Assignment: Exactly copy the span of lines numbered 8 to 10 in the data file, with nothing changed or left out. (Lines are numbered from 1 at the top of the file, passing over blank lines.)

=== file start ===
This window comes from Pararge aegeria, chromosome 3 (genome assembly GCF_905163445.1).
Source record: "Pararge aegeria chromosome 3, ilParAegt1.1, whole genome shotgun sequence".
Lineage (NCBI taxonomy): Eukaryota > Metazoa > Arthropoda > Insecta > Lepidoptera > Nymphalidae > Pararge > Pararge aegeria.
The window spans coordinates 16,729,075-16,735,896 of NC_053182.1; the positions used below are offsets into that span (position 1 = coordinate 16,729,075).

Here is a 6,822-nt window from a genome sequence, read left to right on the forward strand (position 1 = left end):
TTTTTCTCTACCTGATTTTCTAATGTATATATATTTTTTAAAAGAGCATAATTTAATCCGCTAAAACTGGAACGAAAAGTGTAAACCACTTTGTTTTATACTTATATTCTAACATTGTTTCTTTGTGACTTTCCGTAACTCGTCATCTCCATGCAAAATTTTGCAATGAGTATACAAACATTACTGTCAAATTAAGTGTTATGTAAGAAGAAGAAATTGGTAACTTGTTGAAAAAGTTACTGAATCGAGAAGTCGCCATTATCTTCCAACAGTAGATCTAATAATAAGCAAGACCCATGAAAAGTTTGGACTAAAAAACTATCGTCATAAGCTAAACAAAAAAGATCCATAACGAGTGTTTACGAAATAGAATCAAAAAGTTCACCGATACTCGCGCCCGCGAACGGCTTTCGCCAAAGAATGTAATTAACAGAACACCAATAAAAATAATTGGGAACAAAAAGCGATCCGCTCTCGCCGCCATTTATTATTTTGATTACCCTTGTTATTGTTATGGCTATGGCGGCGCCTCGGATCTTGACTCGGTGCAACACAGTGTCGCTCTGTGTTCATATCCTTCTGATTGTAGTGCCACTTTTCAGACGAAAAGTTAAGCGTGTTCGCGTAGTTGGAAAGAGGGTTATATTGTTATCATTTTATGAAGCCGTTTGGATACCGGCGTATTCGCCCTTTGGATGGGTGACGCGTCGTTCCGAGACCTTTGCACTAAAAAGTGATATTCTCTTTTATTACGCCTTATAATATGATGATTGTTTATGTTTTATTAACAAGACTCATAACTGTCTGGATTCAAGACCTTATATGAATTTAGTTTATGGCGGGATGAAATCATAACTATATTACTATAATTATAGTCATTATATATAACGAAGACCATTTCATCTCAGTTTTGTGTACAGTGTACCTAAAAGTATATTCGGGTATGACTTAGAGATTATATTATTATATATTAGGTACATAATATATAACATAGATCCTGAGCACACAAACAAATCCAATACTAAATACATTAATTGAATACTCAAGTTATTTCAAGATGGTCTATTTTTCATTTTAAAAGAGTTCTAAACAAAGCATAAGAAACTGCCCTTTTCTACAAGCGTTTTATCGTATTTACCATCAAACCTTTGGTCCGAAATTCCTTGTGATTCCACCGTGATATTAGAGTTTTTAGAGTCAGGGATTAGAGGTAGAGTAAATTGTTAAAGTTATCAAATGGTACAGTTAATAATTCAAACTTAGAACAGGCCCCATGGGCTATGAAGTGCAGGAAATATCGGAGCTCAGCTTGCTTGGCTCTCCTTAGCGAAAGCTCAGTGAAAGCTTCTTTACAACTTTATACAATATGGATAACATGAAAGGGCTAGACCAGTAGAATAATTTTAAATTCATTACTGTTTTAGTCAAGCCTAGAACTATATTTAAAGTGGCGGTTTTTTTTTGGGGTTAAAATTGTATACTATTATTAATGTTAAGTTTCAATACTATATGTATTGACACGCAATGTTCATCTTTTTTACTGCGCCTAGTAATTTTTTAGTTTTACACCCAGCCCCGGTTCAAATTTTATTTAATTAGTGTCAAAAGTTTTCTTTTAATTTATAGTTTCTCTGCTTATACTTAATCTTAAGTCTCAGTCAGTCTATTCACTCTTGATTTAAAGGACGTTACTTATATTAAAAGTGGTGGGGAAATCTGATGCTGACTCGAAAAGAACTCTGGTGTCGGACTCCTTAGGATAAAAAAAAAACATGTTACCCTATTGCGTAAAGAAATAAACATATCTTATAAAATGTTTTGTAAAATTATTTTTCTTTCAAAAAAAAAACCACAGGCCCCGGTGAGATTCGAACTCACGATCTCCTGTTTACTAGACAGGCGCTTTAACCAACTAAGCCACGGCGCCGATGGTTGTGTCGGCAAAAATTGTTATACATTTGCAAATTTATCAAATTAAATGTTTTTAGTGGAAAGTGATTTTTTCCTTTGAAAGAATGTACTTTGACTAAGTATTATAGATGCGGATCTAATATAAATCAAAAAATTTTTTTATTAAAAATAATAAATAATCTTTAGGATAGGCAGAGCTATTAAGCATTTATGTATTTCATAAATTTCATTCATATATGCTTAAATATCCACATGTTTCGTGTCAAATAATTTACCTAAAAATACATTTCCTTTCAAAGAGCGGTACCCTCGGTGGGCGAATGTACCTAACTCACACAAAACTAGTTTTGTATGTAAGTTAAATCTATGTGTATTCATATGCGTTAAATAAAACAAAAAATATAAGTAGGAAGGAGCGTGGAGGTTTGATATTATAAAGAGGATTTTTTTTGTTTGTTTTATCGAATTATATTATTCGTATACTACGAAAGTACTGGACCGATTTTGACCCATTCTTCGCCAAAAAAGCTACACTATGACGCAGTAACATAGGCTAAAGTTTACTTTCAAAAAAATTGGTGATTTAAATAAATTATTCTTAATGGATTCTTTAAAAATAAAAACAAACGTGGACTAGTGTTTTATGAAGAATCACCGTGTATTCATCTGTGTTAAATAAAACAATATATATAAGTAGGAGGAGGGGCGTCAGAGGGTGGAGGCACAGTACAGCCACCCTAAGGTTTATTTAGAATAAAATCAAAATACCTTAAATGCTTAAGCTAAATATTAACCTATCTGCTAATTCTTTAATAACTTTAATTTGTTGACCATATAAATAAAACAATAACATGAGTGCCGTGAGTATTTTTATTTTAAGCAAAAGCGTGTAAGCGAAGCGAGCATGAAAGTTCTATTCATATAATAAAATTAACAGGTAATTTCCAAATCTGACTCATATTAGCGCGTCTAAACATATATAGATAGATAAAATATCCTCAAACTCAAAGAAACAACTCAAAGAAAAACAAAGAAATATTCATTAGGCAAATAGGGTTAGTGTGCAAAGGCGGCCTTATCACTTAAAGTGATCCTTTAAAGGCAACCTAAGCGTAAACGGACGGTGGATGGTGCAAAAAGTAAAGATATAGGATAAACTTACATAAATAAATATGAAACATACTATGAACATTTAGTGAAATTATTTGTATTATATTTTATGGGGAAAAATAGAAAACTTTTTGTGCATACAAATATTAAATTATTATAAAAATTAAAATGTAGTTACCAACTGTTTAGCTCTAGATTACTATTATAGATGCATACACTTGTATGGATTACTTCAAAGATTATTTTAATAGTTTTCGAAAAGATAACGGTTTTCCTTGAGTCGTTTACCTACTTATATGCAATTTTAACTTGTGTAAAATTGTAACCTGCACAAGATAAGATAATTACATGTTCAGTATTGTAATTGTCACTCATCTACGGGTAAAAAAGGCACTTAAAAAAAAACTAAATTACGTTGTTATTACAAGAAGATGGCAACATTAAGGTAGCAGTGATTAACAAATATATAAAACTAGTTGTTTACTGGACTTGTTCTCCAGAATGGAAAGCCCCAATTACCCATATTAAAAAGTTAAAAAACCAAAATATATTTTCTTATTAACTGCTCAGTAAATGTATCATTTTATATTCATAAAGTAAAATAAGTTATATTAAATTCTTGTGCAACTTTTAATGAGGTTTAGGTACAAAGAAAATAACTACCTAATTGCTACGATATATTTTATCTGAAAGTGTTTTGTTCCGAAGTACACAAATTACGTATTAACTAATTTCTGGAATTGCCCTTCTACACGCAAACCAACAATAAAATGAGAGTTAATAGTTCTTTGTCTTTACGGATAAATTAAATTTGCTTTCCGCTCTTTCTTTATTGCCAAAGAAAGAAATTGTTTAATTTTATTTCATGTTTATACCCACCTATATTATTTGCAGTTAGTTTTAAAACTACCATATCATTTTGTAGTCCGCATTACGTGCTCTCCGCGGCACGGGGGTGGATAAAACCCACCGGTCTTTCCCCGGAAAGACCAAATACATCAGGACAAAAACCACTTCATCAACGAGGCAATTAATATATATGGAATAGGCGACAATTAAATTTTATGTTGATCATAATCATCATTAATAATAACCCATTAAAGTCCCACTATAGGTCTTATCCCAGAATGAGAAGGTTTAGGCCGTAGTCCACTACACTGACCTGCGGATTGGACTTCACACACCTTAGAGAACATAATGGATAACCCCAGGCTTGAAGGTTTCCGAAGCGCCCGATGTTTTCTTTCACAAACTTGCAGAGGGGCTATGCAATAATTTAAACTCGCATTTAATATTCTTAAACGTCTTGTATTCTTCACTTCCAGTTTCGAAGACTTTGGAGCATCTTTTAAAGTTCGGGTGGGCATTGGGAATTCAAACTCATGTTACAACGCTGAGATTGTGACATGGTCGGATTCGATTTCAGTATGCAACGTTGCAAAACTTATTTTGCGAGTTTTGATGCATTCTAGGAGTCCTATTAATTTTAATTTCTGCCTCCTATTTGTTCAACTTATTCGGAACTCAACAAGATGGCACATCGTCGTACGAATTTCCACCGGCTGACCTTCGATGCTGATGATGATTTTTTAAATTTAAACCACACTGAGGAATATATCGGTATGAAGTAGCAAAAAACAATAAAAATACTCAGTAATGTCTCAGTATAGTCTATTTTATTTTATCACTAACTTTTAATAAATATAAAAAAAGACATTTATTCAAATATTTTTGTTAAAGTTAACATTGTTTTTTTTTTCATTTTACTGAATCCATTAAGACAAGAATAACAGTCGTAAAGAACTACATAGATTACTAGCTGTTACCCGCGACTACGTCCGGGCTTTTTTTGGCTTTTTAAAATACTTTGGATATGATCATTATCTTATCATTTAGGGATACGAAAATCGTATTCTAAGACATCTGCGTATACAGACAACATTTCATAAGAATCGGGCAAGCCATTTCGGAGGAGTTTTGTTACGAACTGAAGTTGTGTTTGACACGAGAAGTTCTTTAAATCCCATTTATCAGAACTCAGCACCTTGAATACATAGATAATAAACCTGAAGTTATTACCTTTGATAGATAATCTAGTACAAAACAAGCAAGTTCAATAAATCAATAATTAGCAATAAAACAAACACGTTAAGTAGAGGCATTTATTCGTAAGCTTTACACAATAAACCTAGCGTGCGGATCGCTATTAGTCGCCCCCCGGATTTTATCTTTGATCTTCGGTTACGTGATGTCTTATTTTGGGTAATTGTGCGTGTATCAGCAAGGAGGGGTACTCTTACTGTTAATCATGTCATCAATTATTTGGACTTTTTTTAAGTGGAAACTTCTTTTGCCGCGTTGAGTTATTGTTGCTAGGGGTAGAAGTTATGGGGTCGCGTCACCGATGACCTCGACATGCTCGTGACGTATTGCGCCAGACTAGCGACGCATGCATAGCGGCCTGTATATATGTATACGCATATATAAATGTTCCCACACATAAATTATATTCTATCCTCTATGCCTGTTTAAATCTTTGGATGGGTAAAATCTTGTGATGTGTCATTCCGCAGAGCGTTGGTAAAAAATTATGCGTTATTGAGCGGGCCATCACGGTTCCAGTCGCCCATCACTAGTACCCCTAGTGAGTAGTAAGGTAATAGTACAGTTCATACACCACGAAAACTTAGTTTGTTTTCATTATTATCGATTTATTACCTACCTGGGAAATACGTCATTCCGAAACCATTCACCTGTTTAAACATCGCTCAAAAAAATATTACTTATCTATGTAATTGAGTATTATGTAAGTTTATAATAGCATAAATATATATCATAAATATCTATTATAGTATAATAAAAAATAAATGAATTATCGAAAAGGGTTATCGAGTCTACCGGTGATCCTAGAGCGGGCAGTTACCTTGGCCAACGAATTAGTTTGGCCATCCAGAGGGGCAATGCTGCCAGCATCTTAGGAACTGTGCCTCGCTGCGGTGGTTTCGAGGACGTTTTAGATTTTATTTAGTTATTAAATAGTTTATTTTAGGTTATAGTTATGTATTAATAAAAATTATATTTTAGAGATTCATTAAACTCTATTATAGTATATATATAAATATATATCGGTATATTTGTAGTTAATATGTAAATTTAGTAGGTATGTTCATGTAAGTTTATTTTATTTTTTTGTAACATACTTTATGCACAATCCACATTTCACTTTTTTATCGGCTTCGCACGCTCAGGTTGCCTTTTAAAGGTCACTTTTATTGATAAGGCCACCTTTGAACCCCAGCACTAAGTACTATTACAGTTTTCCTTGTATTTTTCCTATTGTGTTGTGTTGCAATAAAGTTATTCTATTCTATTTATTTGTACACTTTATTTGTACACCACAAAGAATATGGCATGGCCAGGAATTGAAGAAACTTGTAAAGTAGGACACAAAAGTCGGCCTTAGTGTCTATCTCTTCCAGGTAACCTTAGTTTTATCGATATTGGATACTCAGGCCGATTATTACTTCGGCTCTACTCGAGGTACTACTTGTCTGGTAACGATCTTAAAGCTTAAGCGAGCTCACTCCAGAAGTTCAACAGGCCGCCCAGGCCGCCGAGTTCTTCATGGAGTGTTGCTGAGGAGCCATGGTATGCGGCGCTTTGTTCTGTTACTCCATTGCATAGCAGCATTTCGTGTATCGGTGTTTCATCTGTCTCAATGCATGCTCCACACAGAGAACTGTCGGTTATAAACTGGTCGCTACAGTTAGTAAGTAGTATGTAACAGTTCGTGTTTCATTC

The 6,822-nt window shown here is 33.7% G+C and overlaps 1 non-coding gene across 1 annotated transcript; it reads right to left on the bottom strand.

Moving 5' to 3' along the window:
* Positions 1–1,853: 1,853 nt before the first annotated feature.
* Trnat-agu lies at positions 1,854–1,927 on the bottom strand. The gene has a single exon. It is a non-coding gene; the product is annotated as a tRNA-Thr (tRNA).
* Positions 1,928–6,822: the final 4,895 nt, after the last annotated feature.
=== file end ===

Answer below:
Moving 5' to 3' along the window:
* Positions 1–1,853: 1,853 nt before the first annotated feature.
* Trnat-agu lies at positions 1,854–1,927 on the bottom strand. The gene has a single exon. It is a non-coding gene; the product is annotated as a tRNA-Thr (tRNA).